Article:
Flammable materials include gases and volatile liquids that could be formed into a vapor cloud and ignited to cause a fire or detonation. They are in common use across the United States for fuel, industrial feedstocks, and a variety of other applications and could be released from production, storage, or transport facilities.

As with industrial chemicals, the distribution systems for explosives and flammable agents are vulnerable to attack. These systems include trucking and shipping networks (especially liquefied natural gas tankers and their shore facilities), railroad lines, pipelines that carry natural gas or other gaseous or liquid hydrocarbons, and underground sewers or utility tunnels. These systems are all susceptible to hijacking and use of explosive or flammable materials as weapons, or to physical damage, with consequent disruption of service. In some cases, injuries and environmental damage may occur near where a pipeline is breeched.

Underground sewers or utility tunnels could be used as conduits for releasing toxic, flammable, or explosive materials. Chemicals could disperse through these systems and eventually emerge from manholes, drains, and other openings, or they could ignite or explode under streets and near buildings (see Chapter 8). Another potential dispersal mechanism is a subway system. Materials in the subway tunnels could be “pumped” through the city by the trains—a particularly effective method for delivering powderized materials like anthrax, but it might also work for spreading chemical agents.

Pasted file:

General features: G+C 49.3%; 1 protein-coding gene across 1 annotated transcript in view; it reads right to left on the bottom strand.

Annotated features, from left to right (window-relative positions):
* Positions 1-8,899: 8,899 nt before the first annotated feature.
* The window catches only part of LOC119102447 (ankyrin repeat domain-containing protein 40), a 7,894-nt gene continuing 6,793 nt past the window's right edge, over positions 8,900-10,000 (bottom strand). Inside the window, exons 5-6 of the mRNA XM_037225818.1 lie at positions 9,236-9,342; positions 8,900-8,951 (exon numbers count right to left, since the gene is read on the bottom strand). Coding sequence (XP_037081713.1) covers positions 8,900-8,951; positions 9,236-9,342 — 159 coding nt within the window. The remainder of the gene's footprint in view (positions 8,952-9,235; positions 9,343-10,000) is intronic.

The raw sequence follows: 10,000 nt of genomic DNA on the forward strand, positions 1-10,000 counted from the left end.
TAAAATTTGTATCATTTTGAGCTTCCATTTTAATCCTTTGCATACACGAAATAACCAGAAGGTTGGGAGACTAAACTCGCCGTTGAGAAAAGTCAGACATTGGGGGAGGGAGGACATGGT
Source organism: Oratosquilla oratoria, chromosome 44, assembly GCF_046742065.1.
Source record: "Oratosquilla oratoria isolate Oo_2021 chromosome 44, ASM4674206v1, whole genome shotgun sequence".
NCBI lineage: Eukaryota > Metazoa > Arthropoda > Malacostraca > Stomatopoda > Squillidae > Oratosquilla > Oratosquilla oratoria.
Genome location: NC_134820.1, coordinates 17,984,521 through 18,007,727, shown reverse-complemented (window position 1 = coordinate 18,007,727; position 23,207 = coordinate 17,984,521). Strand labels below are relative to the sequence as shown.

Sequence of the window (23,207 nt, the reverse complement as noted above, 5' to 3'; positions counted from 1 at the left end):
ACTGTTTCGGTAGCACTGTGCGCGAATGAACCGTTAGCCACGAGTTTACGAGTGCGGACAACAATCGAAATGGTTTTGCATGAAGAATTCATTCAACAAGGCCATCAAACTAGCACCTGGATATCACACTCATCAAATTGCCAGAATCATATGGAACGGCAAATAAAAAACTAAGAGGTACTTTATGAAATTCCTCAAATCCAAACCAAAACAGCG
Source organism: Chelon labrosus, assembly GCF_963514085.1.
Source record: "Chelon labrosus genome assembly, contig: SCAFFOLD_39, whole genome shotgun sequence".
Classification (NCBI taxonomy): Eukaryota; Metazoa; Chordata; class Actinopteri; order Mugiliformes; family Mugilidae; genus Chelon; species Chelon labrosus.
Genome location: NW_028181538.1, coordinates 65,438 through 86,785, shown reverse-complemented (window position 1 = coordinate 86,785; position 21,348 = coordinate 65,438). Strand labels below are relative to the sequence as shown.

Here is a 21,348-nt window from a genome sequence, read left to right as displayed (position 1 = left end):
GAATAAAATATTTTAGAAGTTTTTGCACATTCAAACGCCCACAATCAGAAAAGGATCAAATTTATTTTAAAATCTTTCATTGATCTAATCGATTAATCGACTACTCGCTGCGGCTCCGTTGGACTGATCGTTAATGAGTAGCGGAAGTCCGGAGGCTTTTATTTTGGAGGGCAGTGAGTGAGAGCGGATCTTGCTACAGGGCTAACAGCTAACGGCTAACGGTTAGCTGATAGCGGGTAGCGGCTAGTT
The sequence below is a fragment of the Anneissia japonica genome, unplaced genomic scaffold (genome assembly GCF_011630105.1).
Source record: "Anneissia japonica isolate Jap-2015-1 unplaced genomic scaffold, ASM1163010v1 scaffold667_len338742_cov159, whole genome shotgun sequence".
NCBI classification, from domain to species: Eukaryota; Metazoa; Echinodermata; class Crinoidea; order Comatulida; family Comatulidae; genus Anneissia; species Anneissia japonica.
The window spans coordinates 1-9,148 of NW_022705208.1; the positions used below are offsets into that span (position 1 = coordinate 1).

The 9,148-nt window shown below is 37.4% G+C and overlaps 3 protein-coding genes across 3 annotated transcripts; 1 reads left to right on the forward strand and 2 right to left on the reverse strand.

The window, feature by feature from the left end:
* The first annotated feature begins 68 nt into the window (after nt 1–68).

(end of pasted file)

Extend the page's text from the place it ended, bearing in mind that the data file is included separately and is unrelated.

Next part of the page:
Sensors and Operational Systems for Detecting and Characterizing Chemical Agents

Improved and expanded use of sensors must play a major role in preventing catastrophic terrorism or, if attacks do occur, in minimizing their impacts. Sensors have the potential to thwart terrorist activities in the planning stage, or before or during attempted attacks, and to help identify individuals with malicious intent. They may also be useful in forensic analysis to identify perpetrators after an attack.

Possible applications include the following:

  • Improved sensors to detect explosives in luggage and enhance airport security (see Box 4.1 and Chapter 7);

  • Sensors to help provide sensitive and rapid warning for the protection of fixed sites (subways, airports, government buildings, financial centers, high-value industries). For example, sensors for ventilation systems capable of detecting deviations from normal conditions and monitoring for chemical and biological agents could be coupled to rapid-shutdown procedures, especially at the final vent (see Chapter 8);

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